A screening mammogram is an X-ray of the breast used to detect breast changes in women who have no signs of breast cancer. It usually involves two X-rays of each breast. Using a mammogram, it is possible to detect a tumor that cannot be felt.
A diagnostic mammogram is an X-ray of the breast used to diagnose unusual breast changes, such as a lump, pain, nipple thickening or discharge, or a change in breast size or shape.
A diagnostic mammogram is also used to evaluate abnormalities detected on a screening mammogram. It is a basic medical tool and is appropriate in the work-up of breast changes, regardless of a woman's age.
Mammography has been used for about 30 years, and in the past 15 years technical advancements have greatly improved both the technique and results. Today, specialized equipment, used only for breast X-rays, produce studies that are high in quality but low in radiation dose.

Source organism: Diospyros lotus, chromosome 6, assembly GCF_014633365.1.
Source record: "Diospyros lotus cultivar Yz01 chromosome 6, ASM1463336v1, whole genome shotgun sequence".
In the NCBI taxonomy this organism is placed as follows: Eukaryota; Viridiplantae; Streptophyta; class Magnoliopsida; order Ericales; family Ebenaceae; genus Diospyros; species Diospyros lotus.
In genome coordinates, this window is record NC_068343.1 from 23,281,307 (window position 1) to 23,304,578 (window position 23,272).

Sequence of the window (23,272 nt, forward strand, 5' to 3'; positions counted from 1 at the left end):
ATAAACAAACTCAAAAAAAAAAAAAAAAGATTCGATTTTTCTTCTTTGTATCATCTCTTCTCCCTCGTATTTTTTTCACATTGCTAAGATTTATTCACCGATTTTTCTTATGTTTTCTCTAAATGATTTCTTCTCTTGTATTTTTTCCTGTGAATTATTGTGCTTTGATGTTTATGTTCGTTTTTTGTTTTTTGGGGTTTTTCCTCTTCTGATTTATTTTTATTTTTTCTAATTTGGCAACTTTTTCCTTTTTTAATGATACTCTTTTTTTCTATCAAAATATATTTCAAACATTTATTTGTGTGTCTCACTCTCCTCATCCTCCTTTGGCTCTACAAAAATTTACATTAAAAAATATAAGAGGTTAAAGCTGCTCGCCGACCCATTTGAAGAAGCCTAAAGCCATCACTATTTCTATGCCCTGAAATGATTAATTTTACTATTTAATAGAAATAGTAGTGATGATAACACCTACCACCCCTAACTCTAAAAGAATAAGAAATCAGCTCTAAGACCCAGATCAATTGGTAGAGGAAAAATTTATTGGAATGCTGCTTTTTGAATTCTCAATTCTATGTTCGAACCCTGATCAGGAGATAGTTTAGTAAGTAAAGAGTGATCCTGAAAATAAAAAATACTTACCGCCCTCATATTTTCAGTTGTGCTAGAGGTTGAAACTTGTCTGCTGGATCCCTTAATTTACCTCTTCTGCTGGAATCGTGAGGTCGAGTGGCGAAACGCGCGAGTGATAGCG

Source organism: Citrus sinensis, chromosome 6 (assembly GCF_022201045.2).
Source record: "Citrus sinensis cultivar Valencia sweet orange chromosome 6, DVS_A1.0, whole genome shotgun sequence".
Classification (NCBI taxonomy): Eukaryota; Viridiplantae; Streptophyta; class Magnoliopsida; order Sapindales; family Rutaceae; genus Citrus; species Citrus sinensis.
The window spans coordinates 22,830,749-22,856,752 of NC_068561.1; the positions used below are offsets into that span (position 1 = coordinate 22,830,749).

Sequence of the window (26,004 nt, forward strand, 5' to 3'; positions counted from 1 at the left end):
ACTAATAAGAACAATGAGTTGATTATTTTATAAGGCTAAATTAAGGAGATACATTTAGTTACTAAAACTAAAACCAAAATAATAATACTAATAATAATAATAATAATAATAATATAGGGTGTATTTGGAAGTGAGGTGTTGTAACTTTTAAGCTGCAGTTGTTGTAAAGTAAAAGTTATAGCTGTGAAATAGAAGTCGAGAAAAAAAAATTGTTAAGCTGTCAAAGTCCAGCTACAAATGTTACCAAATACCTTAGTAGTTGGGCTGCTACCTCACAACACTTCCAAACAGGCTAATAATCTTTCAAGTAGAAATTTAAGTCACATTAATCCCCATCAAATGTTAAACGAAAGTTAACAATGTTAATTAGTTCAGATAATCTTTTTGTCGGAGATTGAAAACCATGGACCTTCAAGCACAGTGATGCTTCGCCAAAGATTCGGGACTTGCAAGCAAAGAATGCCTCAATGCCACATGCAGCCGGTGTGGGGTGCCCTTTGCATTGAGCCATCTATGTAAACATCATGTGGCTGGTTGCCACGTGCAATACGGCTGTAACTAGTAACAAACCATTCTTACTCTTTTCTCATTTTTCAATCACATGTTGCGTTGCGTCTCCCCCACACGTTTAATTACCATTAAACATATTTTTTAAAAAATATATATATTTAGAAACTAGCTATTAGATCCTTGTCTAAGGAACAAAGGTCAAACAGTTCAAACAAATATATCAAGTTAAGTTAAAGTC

Mammography may be used either for screening or to make a diagnosis. Women older than 25 years should undergo diagnostic mammography if they have symptoms such as a palpable lump, breast skin thickening or indentation, nipple discharge or retraction, erosive sore of the nipple, or breast pain.
A mammogram may be used to evaluate breast pain when physical examination and history are not conclusive. Women with breasts that are dense, "lumpy," and/or very large may be screened with mammography, as physical examination may be difficult to perform.
Women who are at high risk for breast cancer or with a history of breast cancer may be routinely screened with mammography.